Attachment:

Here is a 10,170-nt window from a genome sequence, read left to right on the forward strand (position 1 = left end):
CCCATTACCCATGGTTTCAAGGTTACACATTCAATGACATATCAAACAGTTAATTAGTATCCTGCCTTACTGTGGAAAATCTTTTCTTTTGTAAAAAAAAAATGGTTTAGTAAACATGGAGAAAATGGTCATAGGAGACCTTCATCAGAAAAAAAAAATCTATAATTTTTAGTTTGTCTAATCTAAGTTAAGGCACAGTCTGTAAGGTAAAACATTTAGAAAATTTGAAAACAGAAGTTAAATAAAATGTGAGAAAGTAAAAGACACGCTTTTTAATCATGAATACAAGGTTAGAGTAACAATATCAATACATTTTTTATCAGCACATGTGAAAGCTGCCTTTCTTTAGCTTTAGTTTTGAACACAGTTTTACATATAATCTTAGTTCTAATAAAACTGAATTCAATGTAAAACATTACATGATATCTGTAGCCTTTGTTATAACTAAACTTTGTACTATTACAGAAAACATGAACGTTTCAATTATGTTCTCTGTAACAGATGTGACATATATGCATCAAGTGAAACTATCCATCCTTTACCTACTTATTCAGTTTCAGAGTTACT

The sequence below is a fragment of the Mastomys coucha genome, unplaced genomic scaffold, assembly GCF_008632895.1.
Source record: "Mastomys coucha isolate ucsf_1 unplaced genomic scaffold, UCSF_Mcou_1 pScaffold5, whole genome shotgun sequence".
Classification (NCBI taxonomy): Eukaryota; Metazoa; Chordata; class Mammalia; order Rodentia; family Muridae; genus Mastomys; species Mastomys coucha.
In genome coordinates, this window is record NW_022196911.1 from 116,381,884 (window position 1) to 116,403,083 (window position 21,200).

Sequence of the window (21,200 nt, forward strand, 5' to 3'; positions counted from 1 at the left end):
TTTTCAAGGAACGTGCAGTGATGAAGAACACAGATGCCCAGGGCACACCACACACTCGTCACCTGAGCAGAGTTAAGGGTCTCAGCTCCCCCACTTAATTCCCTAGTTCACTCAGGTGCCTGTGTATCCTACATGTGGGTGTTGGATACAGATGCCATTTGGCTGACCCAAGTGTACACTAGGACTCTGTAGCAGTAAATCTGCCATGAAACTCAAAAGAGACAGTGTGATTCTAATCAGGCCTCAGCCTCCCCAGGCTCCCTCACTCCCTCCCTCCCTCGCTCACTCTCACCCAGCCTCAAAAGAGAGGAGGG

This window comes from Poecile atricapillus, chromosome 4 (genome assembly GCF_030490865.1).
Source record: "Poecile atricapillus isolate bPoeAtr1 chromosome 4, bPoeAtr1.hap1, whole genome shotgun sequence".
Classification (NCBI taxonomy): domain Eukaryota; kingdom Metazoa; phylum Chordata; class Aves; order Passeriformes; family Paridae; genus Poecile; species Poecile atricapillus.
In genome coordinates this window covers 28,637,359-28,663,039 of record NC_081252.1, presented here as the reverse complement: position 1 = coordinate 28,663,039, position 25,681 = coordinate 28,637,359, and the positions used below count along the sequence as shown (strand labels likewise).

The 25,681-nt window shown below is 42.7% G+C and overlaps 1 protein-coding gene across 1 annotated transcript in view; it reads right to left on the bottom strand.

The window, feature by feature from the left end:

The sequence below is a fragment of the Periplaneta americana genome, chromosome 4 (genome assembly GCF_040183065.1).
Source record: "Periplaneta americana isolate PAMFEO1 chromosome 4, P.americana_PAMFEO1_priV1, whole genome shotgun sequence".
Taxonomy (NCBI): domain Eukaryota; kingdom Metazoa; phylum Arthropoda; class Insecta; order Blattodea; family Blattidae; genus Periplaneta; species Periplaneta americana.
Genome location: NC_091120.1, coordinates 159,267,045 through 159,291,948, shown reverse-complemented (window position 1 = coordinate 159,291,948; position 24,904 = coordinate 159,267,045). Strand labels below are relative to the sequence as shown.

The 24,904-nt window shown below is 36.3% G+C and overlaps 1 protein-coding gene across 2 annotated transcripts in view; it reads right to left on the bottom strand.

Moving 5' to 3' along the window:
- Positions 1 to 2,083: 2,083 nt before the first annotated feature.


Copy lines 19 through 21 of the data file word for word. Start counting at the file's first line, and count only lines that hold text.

The 24,904-nt window shown below is 36.3% G+C and overlaps 1 protein-coding gene across 2 annotated transcripts in view; it reads right to left on the bottom strand.

Moving 5' to 3' along the window:
- Positions 1 to 2,083: 2,083 nt before the first annotated feature.